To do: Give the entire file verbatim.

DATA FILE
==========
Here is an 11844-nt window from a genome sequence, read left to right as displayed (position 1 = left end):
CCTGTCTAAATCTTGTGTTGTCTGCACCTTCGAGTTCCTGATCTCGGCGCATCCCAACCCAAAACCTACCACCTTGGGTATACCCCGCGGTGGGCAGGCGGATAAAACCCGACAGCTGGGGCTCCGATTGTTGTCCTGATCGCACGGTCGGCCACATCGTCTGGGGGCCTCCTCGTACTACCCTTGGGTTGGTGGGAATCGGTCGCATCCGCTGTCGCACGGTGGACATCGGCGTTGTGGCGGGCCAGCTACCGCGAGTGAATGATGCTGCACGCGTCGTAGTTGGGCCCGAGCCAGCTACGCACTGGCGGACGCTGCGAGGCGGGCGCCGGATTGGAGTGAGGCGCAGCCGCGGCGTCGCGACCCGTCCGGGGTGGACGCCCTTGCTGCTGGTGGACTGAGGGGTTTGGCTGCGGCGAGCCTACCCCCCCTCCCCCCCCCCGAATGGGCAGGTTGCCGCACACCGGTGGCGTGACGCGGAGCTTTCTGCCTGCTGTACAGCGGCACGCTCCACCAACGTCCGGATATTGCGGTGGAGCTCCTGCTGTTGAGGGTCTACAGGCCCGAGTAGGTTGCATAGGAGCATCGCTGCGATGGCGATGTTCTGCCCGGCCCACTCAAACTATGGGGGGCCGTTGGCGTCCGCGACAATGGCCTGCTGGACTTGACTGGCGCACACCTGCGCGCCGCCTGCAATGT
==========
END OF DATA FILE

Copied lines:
Here is an 11844-nt window from a genome sequence, read left to right as displayed (position 1 = left end):
CCTGTCTAAATCTTGTGTTGTCTGCACCTTCGAGTTCCTGATCTCGGCGCATCCCAACCCAAAACCTACCACCTTGGGTATACCCCGCGGTGGGCAGGCGGATAAAACCCGACAGCTGGGGCTCCGATTGTTGTCCTGATCGCACGGTCGGCCACATCGTCTGGGGGCCTCCTCGTACTACCCTTGGGTTGGTGGGAATCGGTCGCATCCGCTGTCGCACGGTGGACATCGGCGTTGTGGCGGGCCAGCTACCGCGAGTGAATGATGCTGCACGCGTCGTAGTTGGGCCCGAGCCAGCTACGCACTGGCGGACGCTGCGAGGCGGGCGCCGGATTGGAGTGAGGCGCAGCCGCGGCGTCGCGACCCGTCCGGGGTGGACGCCCTTGCTGCTGGTGGACTGAGGGGTTTGGCTGCGGCGAGCCTACCCCCCCTCCCCCCCCCCGAATGGGCAGGTTGCCGCACACCGGTGGCGTGACGCGGAGCTTTCTGCCTGCTGTACAGCGGCACGCTCCACCAACGTCCGGATATTGCGGTGGAGCTCCTGCTGTTGAGGGTCTACAGGCCCGAGTAGGTTGCATAGGAGCATCGCTGCGATGGCGATGTTCTGCCCGGCCCACTCAAACTATGGGGGGCCGTTGGCGTCCGCGACAATGGCCTGCTGGACTTGACTGGCGCACACCTGCGCGCCGCCTGCAATGT